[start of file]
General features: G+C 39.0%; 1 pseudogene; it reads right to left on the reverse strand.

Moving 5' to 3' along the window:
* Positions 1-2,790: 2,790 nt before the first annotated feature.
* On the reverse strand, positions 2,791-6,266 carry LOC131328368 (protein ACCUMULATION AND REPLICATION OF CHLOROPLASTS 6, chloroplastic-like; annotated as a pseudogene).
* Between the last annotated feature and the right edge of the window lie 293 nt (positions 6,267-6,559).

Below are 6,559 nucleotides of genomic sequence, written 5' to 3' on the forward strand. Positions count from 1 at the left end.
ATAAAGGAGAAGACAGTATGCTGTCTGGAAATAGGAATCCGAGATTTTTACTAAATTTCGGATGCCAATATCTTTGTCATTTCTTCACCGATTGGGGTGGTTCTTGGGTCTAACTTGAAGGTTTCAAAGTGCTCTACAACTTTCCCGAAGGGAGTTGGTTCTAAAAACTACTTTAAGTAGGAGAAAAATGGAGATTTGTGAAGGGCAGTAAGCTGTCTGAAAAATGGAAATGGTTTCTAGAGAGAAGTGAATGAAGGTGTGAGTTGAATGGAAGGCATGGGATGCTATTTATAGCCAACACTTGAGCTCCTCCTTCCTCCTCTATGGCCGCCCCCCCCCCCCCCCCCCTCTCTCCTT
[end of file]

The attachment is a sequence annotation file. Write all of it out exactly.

General features: G+C 39.0%; 1 pseudogene; it reads right to left on the reverse strand.

Moving 5' to 3' along the window:
* Positions 1-2,790: 2,790 nt before the first annotated feature.
* On the reverse strand, positions 2,791-6,266 carry LOC131328368 (protein ACCUMULATION AND REPLICATION OF CHLOROPLASTS 6, chloroplastic-like; annotated as a pseudogene).
* Between the last annotated feature and the right edge of the window lie 293 nt (positions 6,267-6,559).

Below are 6,559 nucleotides of genomic sequence, written 5' to 3' on the forward strand. Positions count from 1 at the left end.
ATAAAGGAGAAGACAGTATGCTGTCTGGAAATAGGAATCCGAGATTTTTACTAAATTTCGGATGCCAATATCTTTGTCATTTCTTCACCGATTGGGGTGGTTCTTGGGTCTAACTTGAAGGTTTCAAAGTGCTCTACAACTTTCCCGAAGGGAGTTGGTTCTAAAAACTACTTTAAGTAGGAGAAAAATGGAGATTTGTGAAGGGCAGTAAGCTGTCTGAAAAATGGAAATGGTTTCTAGAGAGAAGTGAATGAAGGTGTGAGTTGAATGGAAGGCATGGGATGCTATTTATAGCCAACACTTGAGCTCCTCCTTCCTCCTCTATGGCCGCCCCCCCCCCCCCCCCCCTCTCTCCTT